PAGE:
How do you prevent products from being taken off the shelves in the future because they are contaminated with bacteria? With a sensor! This allows food products to be tested for possible bacterial contamination during the production process in a cheap and fast way. Researcher Rocio Arreguin Campos from Maastricht University is working on the design and testing of this smart sensor.
Why is this research important?
Food safety is a hot topic and is always under a magnifying glass. Nothing is as sensitive as our daily food. All the more reason, therefore, to minimize risks and detect possible contaminants in food as quickly as possible. With this new technology we can detect harmful bacteria such as E.coli on the spot, in real time. This is good for food processors, consumers and society.
How do the tests take place now?
Companies in the food processing industry now send samples to specialized laboratories at fixed times. With this method, it sometimes takes up to a week to reach a final analysis. It is therefore possible that certain contaminants are not detected in time, resulting in a high risk of a recall, with consequent economic loss and damage to image.
That can be done faster and cheaper?
The demand for a system that can already detect bacteria during the production process is enormous. Maastricht University, KU Leuven and Hasselt University have developed a sensor technology that can do this! Through the agrEUfood project we want to further develop this new technology together with companies and - of course - test it in practice: turning applicable science into a useful product. This sensor technology not only offers economic opportunities for companies working with food products. Because bacteria can be detected more quickly, it also provides added value for public health.
How does that sensor actually work?
We use a so-called biomimetic sensor. This sensor uses a synthetic substance to detect another substance, in this case a bacterium. By integrating this sensor into a machine where a fresh product is made, any contamination can be detected and resolved very quickly.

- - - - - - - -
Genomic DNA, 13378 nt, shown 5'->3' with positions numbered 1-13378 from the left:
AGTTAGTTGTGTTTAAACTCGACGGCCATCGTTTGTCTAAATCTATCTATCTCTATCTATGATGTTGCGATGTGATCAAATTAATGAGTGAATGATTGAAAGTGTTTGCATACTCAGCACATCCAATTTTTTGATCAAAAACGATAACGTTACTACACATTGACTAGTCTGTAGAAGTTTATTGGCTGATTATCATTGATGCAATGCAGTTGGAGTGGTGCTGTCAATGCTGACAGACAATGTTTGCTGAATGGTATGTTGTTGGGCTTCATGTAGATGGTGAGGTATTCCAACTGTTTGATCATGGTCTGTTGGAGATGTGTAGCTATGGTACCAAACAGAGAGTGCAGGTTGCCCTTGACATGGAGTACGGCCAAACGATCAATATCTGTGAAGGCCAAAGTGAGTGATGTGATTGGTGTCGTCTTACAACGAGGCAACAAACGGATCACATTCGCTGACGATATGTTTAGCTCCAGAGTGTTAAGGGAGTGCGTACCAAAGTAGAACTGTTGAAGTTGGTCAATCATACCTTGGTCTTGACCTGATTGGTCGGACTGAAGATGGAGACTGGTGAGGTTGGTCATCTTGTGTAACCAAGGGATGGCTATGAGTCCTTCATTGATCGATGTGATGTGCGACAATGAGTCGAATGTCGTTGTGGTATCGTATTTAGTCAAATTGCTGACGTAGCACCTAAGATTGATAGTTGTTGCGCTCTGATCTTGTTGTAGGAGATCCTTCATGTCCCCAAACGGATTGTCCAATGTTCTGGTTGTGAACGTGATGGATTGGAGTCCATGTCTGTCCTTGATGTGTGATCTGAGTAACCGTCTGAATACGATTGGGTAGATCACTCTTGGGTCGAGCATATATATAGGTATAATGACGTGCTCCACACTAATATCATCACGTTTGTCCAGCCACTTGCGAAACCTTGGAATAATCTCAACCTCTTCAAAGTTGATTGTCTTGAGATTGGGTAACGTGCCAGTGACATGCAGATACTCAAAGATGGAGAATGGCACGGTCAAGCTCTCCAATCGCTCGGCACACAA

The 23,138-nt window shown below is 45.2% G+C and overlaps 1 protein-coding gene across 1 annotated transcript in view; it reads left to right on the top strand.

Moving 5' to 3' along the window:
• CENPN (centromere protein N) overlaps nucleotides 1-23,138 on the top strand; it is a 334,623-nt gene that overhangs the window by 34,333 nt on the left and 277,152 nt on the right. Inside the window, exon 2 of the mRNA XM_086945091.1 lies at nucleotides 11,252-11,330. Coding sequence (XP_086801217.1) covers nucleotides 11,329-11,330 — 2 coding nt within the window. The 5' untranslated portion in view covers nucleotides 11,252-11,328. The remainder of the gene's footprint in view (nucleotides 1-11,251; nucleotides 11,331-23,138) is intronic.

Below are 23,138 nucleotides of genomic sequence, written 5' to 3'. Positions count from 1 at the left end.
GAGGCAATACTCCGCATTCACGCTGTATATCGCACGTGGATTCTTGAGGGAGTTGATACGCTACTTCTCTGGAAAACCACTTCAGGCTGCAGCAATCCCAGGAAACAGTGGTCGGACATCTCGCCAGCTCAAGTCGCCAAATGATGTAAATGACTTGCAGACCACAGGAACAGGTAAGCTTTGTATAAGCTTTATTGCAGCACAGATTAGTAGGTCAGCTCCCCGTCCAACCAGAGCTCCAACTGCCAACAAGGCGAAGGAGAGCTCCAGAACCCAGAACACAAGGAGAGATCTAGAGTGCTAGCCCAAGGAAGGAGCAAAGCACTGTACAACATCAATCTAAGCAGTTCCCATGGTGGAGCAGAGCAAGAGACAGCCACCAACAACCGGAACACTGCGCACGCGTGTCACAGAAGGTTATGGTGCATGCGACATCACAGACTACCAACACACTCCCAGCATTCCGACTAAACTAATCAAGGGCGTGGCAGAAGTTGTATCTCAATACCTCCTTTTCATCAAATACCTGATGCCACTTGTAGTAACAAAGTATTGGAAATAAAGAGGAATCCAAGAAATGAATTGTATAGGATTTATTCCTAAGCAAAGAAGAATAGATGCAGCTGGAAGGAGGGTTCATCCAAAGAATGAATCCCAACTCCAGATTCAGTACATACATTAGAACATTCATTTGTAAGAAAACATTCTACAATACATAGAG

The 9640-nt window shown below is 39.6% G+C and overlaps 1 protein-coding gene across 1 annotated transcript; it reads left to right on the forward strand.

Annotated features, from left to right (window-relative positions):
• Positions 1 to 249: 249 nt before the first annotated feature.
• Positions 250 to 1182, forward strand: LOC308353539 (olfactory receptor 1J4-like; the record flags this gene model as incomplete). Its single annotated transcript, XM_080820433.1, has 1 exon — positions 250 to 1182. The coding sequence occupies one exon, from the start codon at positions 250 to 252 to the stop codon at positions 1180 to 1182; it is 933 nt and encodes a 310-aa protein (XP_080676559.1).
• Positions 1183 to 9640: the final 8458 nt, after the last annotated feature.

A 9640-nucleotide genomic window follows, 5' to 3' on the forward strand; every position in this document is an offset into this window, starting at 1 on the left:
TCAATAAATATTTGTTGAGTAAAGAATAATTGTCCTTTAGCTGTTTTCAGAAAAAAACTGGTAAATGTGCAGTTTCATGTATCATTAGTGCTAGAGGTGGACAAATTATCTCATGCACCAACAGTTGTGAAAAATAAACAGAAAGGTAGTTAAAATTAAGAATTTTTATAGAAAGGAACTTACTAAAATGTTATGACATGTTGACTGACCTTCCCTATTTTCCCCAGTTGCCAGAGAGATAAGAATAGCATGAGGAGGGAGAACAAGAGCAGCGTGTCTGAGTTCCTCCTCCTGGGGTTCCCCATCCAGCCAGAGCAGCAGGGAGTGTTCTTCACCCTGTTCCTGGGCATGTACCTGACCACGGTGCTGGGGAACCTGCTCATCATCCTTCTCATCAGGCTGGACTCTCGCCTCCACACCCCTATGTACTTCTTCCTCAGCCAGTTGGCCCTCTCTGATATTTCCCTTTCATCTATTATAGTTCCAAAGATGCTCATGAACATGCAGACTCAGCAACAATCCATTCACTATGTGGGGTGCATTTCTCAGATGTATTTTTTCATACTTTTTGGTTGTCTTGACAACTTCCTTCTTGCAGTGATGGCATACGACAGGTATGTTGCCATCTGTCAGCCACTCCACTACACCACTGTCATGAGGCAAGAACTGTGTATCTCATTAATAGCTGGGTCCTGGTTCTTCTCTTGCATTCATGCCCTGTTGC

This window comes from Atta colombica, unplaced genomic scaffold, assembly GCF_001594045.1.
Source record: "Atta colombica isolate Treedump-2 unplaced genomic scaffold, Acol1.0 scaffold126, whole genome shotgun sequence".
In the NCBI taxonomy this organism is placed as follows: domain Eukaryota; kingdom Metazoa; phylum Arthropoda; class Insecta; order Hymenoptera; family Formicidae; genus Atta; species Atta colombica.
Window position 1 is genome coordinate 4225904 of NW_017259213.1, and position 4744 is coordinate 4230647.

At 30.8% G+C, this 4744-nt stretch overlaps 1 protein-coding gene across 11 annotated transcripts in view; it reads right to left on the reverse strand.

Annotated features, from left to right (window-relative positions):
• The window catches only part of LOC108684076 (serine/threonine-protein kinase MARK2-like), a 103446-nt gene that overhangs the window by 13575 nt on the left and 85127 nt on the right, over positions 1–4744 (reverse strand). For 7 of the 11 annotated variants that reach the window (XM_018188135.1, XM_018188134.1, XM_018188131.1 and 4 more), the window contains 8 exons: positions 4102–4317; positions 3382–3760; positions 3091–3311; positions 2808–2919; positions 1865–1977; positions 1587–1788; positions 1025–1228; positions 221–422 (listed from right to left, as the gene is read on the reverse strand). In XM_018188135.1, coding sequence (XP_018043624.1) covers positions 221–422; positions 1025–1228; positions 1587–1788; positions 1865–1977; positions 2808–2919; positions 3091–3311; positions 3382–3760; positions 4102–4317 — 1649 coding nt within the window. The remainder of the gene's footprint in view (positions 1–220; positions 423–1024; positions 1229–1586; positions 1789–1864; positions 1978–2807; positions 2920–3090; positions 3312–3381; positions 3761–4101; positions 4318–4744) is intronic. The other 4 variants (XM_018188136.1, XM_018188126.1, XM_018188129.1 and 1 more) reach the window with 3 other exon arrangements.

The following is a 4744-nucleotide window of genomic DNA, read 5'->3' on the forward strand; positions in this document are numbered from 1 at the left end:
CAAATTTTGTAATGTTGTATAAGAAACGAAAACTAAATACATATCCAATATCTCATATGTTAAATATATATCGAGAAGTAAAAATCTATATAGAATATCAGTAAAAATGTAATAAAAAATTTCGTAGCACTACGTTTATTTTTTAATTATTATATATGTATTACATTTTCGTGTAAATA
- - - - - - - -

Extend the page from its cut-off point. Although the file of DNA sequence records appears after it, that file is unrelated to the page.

What kind of research are you doing??
This new sensor technology works on the basis of synthetic receptors and thermal resistance measurements that allow us to quickly identify bacterial contaminants. My research from the Faculty of Science and Engineering consists of chemically designing these receptors for the sensor and testing the device in the lab.
How does the research look like?
We combine knowledge from the different disciplines in this research. In the chemistry lab I work on the chemical design of the sensor, the receptors, so that it can actually recognize and detect the bacteria. We are then investigating whether the sensor actually works in the machine. It is of course essential that it continues to measure well under different conditions. We find out by doing lots of tests to see how the sensor reacts to, for example, food, water and heat. The final step is measuring the food samples: does the sensor measure what it needs to measure?
And, are there already exciting results?
The sensor has already been tested in samples in the laboratory. At the same time, all the components needed to implement the sensor in a vending machine are being developed. The last part is testing the sensor in the vending machine. That is where we are now. For this we are working with the Belgian startup Alberts Smoothies. They have developed the world's first smoothie vending machine. A vending machine that allows you to make a fresh smoothie from the fruits and vegetables of your choice at the push of a button. The startup already uses robotics, nutrition and artificial intelligence to serve these fresh, personalized smoothies. But with this smart sensor, it is possible to fully automate the machine.
The AgrEUfood project receives a contribution from the Interreg program Flanders-Netherlands to address problems in border regions and promote cross-border cooperation within Europe. For more information about this project, please visit https://www.agreufood.eu/